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Leadership, Trust & Reality In The World of Sourcing

February 1, 2008

This week, IACCM released the results of its annual “Top Ten Most Frequently Negotiated Terms” survey. With responses representing thousands of b2b negotiators, it offers the world’s leading (perhaps only) insight to where negotiators spend their time and effort.

The list has shown little change over the 7 years in which IACCM has undertaken the study. And it shows most negotiations focus on ‘what happens when it goes wrong?’ One IACCM member wrote to me with the following observation:

“(Research has shown that) the top two perceived traits of respected leaders are Honesty and Competence, which – according to Covey – are exactly the elements required for trust. So, this means that successful leaders are those who inspire trust, but the question becomes  “in whom are they inspiring this trust?” Their employees may trust them and they may trust their fellow-employees, but when it comes to dealing with the outside world, neither the leaders nor the employees are good at establishing trustful relationships. Hence they spend all their time negotiating terms about failure and exit strategies.”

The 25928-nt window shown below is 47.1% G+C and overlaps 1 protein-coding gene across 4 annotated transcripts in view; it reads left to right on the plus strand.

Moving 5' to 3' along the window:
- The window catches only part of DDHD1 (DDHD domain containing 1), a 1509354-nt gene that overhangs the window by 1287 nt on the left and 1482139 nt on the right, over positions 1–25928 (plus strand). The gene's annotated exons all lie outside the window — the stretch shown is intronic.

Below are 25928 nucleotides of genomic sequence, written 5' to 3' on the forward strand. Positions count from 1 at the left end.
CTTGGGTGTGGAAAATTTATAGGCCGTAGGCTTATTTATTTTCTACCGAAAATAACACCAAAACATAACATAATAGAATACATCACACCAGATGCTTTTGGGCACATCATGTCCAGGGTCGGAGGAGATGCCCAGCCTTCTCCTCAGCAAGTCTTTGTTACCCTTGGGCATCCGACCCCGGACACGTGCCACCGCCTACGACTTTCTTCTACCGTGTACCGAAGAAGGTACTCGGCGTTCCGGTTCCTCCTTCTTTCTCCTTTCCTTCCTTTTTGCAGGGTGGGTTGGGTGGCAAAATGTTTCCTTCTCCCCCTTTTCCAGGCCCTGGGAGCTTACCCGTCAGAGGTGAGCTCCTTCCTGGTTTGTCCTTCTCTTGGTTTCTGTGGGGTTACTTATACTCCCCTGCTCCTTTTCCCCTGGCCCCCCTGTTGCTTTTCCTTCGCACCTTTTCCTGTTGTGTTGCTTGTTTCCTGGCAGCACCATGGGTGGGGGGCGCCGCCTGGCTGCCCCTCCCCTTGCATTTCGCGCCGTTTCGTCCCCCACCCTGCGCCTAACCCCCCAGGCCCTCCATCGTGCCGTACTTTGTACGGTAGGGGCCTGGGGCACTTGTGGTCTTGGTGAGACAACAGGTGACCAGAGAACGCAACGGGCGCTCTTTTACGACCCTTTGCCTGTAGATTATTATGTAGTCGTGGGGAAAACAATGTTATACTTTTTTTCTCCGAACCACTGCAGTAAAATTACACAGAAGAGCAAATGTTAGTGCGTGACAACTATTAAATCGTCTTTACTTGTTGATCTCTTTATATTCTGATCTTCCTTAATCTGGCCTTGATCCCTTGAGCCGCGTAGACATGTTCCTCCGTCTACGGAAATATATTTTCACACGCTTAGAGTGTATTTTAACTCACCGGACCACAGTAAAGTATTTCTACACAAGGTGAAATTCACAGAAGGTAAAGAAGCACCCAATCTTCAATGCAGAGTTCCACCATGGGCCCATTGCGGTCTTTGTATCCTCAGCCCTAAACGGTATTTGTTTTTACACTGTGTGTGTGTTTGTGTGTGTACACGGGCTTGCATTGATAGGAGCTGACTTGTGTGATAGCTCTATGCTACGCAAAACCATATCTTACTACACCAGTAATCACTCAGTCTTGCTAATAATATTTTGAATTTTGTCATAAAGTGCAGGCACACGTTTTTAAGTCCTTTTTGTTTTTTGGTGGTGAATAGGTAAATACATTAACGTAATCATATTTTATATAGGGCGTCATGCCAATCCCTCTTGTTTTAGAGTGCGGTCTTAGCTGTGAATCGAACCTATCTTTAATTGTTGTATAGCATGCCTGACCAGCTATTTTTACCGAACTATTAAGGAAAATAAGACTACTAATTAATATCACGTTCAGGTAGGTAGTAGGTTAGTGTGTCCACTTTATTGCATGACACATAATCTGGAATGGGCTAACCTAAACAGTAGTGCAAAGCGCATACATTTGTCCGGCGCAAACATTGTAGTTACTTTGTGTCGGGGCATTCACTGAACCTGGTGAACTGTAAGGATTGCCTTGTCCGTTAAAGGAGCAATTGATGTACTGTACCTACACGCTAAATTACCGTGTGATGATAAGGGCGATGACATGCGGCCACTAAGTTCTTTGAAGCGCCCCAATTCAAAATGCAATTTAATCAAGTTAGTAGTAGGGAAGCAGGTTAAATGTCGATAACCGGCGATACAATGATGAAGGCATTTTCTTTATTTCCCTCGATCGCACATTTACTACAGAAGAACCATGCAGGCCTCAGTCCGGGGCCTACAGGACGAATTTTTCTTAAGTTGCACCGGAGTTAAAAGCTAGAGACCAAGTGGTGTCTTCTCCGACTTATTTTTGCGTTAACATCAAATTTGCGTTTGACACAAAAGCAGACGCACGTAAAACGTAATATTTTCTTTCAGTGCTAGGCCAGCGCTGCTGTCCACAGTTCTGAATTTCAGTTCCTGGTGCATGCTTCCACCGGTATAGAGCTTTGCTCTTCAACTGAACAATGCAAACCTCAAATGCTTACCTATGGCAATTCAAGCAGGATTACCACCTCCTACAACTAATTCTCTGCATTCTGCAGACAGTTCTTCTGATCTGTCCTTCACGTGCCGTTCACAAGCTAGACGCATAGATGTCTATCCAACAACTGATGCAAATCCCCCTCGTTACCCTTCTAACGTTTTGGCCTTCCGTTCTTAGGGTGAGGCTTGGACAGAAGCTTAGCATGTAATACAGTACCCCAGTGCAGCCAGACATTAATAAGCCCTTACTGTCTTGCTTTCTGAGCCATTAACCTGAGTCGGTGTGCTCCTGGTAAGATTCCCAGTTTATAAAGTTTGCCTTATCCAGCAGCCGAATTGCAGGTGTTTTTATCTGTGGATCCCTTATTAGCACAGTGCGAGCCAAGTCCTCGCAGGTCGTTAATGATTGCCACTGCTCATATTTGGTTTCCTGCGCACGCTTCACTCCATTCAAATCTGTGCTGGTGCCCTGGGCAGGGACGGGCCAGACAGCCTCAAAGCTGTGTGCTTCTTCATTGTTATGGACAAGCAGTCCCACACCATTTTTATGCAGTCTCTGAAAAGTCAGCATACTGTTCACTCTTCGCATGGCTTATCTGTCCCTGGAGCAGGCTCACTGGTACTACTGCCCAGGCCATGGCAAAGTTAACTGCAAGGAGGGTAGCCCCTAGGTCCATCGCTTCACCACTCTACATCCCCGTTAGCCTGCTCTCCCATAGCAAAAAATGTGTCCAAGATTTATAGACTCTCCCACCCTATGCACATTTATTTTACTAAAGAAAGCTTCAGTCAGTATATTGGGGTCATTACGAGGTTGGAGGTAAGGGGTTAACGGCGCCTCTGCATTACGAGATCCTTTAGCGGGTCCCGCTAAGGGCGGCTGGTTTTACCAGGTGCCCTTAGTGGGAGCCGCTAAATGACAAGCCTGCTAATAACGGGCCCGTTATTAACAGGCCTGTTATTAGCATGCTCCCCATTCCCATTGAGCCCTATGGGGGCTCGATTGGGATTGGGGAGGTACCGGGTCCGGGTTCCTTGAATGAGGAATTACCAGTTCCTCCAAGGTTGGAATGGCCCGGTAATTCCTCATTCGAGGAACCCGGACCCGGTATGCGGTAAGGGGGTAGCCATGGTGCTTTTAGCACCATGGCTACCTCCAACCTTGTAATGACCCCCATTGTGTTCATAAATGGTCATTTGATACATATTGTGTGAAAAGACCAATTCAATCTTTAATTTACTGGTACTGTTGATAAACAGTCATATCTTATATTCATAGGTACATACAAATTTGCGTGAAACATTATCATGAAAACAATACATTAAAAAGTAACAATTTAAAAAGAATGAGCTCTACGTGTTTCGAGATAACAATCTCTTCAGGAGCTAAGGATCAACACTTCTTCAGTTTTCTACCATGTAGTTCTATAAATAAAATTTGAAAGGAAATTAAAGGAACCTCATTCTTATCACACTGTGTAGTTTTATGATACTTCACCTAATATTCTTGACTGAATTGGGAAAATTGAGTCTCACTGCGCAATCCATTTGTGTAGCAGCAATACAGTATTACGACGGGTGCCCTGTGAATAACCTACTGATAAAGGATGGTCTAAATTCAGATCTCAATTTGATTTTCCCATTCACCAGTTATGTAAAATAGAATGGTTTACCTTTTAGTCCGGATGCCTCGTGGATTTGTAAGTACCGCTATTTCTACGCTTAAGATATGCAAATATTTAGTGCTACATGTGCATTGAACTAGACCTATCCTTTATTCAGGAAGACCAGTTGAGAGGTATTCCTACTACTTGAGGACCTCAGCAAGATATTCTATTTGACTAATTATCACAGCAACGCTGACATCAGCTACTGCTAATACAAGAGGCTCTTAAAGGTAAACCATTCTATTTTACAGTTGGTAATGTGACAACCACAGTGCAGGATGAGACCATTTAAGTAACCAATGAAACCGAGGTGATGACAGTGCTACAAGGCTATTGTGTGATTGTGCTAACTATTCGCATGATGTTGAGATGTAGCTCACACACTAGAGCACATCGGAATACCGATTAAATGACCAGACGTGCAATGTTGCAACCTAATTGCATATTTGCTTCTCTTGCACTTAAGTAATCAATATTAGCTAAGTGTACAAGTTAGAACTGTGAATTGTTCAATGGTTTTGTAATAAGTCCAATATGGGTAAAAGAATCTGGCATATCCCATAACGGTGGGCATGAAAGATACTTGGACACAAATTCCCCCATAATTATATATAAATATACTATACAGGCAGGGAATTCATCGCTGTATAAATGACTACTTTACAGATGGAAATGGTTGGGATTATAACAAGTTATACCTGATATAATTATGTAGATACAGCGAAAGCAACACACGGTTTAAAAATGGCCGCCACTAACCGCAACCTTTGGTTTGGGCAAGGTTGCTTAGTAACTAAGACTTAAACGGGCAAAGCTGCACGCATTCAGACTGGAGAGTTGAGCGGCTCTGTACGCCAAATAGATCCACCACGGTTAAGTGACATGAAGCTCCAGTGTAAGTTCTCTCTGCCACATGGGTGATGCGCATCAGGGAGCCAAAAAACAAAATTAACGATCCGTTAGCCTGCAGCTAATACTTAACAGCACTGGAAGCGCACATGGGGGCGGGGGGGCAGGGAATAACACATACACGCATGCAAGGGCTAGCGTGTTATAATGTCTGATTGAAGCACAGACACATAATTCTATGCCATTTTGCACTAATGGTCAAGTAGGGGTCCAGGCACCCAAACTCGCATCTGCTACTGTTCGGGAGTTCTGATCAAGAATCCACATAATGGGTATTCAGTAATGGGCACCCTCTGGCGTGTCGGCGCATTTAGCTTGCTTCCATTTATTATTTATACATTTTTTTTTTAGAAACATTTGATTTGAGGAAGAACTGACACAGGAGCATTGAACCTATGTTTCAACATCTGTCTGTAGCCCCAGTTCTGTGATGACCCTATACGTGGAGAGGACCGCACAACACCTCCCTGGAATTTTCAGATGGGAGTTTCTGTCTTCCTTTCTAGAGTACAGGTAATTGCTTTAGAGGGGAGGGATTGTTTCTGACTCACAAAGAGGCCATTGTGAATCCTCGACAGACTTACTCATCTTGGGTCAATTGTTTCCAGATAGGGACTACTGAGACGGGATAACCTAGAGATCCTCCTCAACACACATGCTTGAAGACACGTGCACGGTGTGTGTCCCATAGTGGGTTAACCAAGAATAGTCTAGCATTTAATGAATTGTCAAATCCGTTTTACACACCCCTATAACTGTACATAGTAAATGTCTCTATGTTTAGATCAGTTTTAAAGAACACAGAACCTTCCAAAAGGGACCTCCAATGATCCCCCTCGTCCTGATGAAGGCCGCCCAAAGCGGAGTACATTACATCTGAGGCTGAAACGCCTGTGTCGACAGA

These observations are important. I would question one aspect of the writer’s statement – and that is about fellow-employees. I think the core of this problem is that many negotiators do not in fact trust their own organization. They are protecting against bad commitments, promises that cannot be honored, concerns over true requirements and capabilities. Perhaps that is why CEO’s have highlighted ‘excellence in execution’ as such a high priority issue – they understand that their company must be clearer about its needs and its promises.

You can view the ‘top terms’ (the study in fact identifies the top 30) at this link.

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